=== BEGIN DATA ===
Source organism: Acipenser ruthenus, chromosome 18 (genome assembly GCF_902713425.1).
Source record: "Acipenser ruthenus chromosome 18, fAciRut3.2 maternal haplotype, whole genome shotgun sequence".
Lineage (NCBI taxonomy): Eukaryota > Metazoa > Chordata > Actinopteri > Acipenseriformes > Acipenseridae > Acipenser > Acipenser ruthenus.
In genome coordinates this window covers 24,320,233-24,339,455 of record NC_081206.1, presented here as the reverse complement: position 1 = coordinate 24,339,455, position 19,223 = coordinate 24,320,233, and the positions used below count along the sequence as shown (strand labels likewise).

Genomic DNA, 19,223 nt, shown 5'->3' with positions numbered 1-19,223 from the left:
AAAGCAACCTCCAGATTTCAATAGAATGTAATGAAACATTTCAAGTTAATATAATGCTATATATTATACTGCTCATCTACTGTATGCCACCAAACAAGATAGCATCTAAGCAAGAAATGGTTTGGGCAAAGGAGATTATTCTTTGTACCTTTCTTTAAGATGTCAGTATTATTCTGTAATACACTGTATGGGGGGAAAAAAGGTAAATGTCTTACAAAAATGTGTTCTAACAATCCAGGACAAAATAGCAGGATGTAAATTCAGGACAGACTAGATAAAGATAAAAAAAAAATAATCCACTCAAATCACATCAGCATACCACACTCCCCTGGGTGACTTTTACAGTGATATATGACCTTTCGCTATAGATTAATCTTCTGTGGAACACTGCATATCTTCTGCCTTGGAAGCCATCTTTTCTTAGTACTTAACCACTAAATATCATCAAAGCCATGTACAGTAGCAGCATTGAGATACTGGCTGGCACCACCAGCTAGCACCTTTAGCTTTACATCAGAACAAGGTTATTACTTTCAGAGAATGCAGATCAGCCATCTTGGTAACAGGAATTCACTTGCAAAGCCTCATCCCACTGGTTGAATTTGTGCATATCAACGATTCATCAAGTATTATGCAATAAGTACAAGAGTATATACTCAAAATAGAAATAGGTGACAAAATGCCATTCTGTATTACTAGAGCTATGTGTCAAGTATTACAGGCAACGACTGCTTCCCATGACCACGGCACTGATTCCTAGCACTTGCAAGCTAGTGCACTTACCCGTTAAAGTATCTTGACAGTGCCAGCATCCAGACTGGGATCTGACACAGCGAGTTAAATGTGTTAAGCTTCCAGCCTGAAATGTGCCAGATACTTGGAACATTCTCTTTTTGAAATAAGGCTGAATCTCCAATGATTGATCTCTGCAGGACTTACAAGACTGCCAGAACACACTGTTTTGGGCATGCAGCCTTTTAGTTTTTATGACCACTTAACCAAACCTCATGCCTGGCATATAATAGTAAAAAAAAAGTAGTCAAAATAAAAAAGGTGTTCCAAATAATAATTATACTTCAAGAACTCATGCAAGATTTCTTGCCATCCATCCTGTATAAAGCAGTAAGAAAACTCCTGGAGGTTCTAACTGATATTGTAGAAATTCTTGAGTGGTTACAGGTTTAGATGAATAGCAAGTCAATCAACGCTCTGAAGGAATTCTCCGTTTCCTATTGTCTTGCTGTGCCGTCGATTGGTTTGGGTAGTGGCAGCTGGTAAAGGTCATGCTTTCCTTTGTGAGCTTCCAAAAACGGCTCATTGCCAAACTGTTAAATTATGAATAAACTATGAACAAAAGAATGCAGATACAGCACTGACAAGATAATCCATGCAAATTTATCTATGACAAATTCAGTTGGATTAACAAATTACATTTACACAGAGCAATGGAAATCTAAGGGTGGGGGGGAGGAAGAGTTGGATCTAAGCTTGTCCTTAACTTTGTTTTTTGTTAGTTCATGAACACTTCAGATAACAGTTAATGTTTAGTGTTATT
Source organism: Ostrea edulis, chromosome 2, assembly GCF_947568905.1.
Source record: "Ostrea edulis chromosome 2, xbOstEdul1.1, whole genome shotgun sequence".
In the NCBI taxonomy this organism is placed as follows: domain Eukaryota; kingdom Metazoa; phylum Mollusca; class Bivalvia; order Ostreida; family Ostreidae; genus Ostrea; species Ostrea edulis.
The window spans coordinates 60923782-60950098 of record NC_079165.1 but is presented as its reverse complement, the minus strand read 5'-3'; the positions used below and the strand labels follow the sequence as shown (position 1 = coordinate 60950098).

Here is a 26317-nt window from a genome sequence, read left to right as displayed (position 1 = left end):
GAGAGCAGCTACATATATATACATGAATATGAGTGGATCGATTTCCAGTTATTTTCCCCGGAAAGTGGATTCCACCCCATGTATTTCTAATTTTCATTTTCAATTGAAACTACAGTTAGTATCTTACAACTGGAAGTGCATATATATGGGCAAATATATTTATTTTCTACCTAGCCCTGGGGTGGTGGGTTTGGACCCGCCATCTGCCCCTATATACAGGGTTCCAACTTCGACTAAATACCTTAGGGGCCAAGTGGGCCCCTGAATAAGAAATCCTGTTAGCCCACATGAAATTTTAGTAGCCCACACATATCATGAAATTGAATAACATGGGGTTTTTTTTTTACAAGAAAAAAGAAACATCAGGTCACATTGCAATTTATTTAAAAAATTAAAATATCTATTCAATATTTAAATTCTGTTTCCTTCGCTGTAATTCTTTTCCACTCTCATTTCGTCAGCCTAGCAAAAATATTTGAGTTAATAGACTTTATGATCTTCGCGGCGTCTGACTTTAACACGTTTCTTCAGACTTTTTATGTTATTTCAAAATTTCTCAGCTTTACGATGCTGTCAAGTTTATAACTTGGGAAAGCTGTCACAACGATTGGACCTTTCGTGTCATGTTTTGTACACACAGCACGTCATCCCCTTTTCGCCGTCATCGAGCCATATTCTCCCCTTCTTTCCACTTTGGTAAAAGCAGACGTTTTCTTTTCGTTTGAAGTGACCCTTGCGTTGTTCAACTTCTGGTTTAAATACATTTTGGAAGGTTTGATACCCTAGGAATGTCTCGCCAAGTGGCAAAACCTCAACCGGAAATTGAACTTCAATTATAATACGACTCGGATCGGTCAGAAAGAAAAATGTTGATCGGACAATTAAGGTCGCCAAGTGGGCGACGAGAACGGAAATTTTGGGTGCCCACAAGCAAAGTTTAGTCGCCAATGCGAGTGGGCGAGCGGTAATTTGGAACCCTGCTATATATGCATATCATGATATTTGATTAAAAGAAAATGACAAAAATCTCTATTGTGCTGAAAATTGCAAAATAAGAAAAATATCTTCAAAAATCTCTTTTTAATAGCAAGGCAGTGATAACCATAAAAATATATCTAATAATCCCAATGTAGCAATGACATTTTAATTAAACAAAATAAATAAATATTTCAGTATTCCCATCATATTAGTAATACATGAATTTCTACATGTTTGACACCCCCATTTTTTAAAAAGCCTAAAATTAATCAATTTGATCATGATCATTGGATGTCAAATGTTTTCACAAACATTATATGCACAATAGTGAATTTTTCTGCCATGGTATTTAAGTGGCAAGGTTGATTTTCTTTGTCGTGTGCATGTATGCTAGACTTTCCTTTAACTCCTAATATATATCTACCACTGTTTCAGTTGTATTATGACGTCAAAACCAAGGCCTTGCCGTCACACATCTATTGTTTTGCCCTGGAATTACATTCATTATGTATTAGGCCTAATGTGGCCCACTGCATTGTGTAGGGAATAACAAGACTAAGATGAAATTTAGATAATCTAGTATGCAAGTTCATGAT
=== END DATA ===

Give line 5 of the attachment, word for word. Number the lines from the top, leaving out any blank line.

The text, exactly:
Genomic DNA, 19,223 nt, shown 5'->3' with positions numbered 1-19,223 from the left: